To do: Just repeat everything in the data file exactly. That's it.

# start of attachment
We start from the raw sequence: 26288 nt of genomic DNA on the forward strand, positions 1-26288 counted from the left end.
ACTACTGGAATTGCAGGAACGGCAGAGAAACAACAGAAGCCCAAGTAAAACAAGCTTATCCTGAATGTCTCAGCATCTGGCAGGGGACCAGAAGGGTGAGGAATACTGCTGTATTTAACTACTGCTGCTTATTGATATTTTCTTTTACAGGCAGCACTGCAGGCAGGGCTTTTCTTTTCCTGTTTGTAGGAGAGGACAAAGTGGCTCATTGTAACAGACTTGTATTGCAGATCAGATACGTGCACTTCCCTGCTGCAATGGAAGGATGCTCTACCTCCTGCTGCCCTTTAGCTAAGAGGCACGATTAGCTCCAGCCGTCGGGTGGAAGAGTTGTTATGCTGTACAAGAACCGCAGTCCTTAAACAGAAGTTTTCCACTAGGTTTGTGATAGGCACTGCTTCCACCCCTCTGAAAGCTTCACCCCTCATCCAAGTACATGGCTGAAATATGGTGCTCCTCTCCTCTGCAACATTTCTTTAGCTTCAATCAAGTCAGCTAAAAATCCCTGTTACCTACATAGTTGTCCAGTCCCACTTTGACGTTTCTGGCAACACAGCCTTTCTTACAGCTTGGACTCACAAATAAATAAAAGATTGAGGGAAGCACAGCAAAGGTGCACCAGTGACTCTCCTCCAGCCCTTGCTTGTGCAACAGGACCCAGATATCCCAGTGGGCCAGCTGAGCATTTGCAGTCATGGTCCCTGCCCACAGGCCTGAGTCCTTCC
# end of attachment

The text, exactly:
We start from the raw sequence: 26288 nt of genomic DNA on the forward strand, positions 1-26288 counted from the left end.
ACTACTGGAATTGCAGGAACGGCAGAGAAACAACAGAAGCCCAAGTAAAACAAGCTTATCCTGAATGTCTCAGCATCTGGCAGGGGACCAGAAGGGTGAGGAATACTGCTGTATTTAACTACTGCTGCTTATTGATATTTTCTTTTACAGGCAGCACTGCAGGCAGGGCTTTTCTTTTCCTGTTTGTAGGAGAGGACAAAGTGGCTCATTGTAACAGACTTGTATTGCAGATCAGATACGTGCACTTCCCTGCTGCAATGGAAGGATGCTCTACCTCCTGCTGCCCTTTAGCTAAGAGGCACGATTAGCTCCAGCCGTCGGGTGGAAGAGTTGTTATGCTGTACAAGAACCGCAGTCCTTAAACAGAAGTTTTCCACTAGGTTTGTGATAGGCACTGCTTCCACCCCTCTGAAAGCTTCACCCCTCATCCAAGTACATGGCTGAAATATGGTGCTCCTCTCCTCTGCAACATTTCTTTAGCTTCAATCAAGTCAGCTAAAAATCCCTGTTACCTACATAGTTGTCCAGTCCCACTTTGACGTTTCTGGCAACACAGCCTTTCTTACAGCTTGGACTCACAAATAAATAAAAGATTGAGGGAAGCACAGCAAAGGTGCACCAGTGACTCTCCTCCAGCCCTTGCTTGTGCAACAGGACCCAGATATCCCAGTGGGCCAGCTGAGCATTTGCAGTCATGGTCCCTGCCCACAGGCCTGAGTCCTTCC